Tag Archive: bourgeois

A Voice for the Unheard

In his essay, “The ‘Workshop of Filthy Creation’: A Marxist Reading of Frankenstein” Warren Montag introduces several arguments as to what the creature in the novel can represent but he ultimately concludes that he is “not so much the sign of the proletariat as of its unrepresentability” (480) and pushes for the idea that in reality Shelley is saying that science/knowledge is to blame for the result of a lower class. Although the idea is incredibly interesting and introduced me to a different perspective, I have perceived the creature in a completely different light and would have to argue that he definitely represents the proletariat. Montag also mentions in his essay that Shelley “lends her voice to the voiceless, those who, bowed and numbed by oppression and poverty, cannot speak for themselves” (473) and personally, I agree more with this statement than the prior.

In the first chapter of the novel, Victor’s place and class-standing in society is made clear when Victor recalls his childhood and says, “… I was so guided by a silken cord, that all seemed but one train of enjoyment to me” (41). The imagery we get of a luxury such as a “silken” garment leads us to assume that he must be of upper or middle-class standing and knowing that his childhood was “a train of enjoyment” also helps us assume that he did not struggle much growing up. This is important when we think about Victor as a character and what he is meant to represent – the bourgeois. We get further assurance of his representation in society when Victor says, “A new species would bless me as its creator and source; many happy and excellent natures would owe their being to me” (57). In this instance, Victor is already placing himself above whatever creature results from his experiment and Shelley assures him as a superior. Thus, using the creature as a symbol for the proletariat and being beneath Victor.

When Victor creates a monster that eventually reciprocates the torment onto him, which he cannot escape, we can interpret this as a representation of the real fear that the proletariat class could one day revolt against the bourgeois class. By Victor’s choice to ignore and outcast what he created, he worsens the problem and that only causes the creature to revolt and protest his mistreatment. However, as a denounced member of society, he never held the privilege to speak up about his conditions or his feelings – just like the lower class at the time. Therefore, I believe that it is true that Shelley was lending her voice for the outcast members’ of society through the character of the creature. A passage that demonstrates Shelley lending her voice to millions of voiceless members of society is when the creature tells Victor “I expected this reception, … All men hate the wretched; how, then, must I be hated, who am miserable beyond all living things! Yet you, my creator, detest and spurn me, thy creature, to whom thou art bound by ties only dissoluble by the annihilation of one of us” (92). With this quote, Shelley is bringing pity to the lower-class and stating the reality of their struggles using her platform as a writer to reflect their conditions and sentiments and to get them into the public. By saying, “… how, then, must I be hated, who am miserable beyond all living things!” Mary Shelley is sharing a common cry amongst the working class that is intended for the upper classes considering that the superior classes always made their lives more difficult than they already were and yet, they were hated for things out of their control.

I also think Shelley did something interesting with the last line, “Yet you, my creator, detest and spurn me, thy creature, to whom thou art bound by ties only dissoluble by the annihilation of one of us” because I believe the statement she is trying to make is that without the lower-class, the bourgeois would not have had everything they did and that the working class were indebted to them and in case of the annihilation of either, the system they live in would collapse. With this, I also believe there is an underlying irony because we are lead to believe that the upper/middle class would hold all of the power. However, through these statements Shelley is placing more power than expected in the hands of the lower-class because she insinuates that if the proletariat chose to they could be a threat to those above them in class. Overall, I do not agree with Montag’s interpretation of the novel and its message because I think there are a great deal of instances where Shelley sets up and encrypts passages that indicate to a different message. I believe that what Mary Shelley was trying to do was give a voice to those who did not have one through her writing and her story, although it is a very deep, embedded message of pity and warning and I agree with that part of Montag’s essay.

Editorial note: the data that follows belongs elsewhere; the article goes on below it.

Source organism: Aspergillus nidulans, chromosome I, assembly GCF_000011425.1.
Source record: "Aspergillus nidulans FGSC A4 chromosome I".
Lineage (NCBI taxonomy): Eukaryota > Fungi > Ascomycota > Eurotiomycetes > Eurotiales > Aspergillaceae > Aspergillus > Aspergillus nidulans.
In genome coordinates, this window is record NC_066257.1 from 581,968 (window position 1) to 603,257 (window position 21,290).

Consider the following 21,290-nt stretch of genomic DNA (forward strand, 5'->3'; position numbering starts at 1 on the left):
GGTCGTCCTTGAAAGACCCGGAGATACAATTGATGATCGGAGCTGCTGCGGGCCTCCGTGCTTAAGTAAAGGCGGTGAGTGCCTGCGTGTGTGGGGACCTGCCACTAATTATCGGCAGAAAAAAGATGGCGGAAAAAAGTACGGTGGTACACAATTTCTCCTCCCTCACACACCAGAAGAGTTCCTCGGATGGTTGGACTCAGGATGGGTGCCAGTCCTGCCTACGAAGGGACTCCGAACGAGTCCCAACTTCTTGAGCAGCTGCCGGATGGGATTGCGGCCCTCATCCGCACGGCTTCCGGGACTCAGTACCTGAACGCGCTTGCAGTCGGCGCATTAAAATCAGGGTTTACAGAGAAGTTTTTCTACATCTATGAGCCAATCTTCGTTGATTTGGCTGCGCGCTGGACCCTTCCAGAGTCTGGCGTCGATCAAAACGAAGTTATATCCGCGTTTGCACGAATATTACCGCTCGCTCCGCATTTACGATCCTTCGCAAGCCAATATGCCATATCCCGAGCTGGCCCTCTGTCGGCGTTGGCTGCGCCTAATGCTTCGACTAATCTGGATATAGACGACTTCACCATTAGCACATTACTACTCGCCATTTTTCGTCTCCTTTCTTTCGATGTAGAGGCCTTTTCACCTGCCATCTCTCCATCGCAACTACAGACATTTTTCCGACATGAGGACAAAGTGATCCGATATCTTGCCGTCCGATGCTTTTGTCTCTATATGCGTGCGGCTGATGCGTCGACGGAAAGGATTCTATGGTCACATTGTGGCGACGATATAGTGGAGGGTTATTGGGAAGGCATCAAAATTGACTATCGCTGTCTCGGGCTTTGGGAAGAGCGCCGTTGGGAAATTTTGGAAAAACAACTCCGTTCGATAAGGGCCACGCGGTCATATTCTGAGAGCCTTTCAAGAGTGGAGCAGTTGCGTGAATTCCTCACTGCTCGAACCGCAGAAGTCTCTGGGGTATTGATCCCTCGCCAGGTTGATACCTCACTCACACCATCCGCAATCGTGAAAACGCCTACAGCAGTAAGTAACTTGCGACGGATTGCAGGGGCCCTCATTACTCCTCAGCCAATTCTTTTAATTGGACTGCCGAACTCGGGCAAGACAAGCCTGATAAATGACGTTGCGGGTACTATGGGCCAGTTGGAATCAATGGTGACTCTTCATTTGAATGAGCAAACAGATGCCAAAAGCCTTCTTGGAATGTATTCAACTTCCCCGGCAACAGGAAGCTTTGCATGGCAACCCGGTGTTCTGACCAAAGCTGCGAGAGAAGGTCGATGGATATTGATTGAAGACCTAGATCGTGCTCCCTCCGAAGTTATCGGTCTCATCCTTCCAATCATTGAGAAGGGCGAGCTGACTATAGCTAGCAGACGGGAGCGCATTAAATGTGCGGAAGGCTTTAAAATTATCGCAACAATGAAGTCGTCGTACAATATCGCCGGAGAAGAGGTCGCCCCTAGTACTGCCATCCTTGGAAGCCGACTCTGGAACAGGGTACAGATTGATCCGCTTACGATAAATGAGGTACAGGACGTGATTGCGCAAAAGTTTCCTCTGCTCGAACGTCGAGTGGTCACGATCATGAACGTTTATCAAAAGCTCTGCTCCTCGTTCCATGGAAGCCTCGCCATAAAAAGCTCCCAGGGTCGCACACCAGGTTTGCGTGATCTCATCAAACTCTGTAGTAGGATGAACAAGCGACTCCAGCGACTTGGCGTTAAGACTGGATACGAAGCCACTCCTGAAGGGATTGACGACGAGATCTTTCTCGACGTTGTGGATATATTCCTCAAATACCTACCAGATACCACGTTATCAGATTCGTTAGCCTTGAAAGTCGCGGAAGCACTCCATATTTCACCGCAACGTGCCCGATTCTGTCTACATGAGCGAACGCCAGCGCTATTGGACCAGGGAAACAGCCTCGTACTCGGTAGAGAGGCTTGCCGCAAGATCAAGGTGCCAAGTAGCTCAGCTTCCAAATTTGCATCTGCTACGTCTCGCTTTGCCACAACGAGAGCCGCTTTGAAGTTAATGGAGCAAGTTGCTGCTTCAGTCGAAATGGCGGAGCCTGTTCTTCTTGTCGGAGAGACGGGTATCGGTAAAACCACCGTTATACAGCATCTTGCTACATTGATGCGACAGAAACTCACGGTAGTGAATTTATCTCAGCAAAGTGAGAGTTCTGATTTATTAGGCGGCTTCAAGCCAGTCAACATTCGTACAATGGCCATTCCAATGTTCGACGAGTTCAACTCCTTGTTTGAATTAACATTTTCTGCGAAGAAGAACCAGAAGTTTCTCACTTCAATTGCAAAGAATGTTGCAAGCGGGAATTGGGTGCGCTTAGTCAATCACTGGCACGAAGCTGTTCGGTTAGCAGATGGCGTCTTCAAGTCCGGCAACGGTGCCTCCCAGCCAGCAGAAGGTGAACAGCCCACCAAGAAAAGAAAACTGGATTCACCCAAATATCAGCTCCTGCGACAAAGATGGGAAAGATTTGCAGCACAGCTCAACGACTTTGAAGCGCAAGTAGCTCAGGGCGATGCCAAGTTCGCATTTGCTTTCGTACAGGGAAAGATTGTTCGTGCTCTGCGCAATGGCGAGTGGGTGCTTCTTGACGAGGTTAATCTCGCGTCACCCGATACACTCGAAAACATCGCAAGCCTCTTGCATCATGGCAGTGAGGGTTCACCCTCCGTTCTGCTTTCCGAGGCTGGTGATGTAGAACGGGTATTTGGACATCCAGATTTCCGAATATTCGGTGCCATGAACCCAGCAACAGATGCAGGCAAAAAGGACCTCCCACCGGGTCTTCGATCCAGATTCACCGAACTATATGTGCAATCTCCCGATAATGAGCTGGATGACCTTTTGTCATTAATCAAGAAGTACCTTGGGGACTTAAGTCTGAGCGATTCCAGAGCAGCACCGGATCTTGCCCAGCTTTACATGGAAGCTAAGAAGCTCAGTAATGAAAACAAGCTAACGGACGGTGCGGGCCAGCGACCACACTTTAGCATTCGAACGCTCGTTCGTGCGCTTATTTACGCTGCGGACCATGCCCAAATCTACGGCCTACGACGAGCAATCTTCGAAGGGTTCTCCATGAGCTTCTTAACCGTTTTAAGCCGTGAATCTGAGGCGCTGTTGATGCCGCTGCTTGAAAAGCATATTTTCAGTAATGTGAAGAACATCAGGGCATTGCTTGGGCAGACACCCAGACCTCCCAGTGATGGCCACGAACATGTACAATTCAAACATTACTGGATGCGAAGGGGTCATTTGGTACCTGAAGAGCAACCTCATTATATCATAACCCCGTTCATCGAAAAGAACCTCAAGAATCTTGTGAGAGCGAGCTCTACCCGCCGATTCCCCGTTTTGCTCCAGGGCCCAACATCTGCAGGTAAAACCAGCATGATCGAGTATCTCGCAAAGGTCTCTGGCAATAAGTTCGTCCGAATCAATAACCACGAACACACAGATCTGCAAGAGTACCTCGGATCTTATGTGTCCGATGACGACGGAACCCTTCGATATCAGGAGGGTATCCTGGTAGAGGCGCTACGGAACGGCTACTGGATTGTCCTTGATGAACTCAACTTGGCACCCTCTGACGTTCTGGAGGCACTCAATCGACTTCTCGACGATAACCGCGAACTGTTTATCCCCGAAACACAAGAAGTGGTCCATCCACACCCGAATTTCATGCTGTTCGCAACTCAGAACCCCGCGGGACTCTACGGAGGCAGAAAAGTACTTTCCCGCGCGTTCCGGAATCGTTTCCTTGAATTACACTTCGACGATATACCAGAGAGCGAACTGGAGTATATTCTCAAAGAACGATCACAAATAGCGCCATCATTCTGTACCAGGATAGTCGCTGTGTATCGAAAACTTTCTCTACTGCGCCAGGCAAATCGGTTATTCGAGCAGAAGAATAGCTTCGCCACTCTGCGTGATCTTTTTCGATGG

-Beverly Miranda


By: Katherine Hernandez

When reading a work of literature as iconic as Frankenstein, readers tend to develop very different and sometimes controversial interpretations. In the essay, The “Work of Filthy Creation”: A Marxist Reading of Frankenstein by Warren Montag, the reader is left with the interpretation that Frankenstein’s creation is the bourgeoisie in the book and that Victor is the proletariat who is terrorized by the demands of this creation. However, from my point of view, Frankenstein’s creation is, in fact, the embodiment of the working class, the proletariat side of society. Montag constantly compares the creation to the intricate work of new technology that was being introduced during the era Mary Shelley wrote and published her book, at times even calling that Victor is rightfully so to be afraid of his creation because it symbolizes the fear of the proletariat in this time of changes in society and the technological advances that came with it. He gathers historical context from Mary Shelley’s time such as the rise of the Industrial Revolution in order to convince the reader that the rise of technology was monstrous much like the creation and thus Victor had every right to be afraid of it, however, the question arises. Should we blame technology for simply doing what it is meant to do? Or is the thing at fault the creator itself? Montag created a hole in his argument, one cannot simply blame things for taking their natural course, we must hold those who created these things, such as technology, responsible. Victor’s creation is the most effortless symbolism of the working class not only during Mary Shelley’s time but also in a time that transcends her era.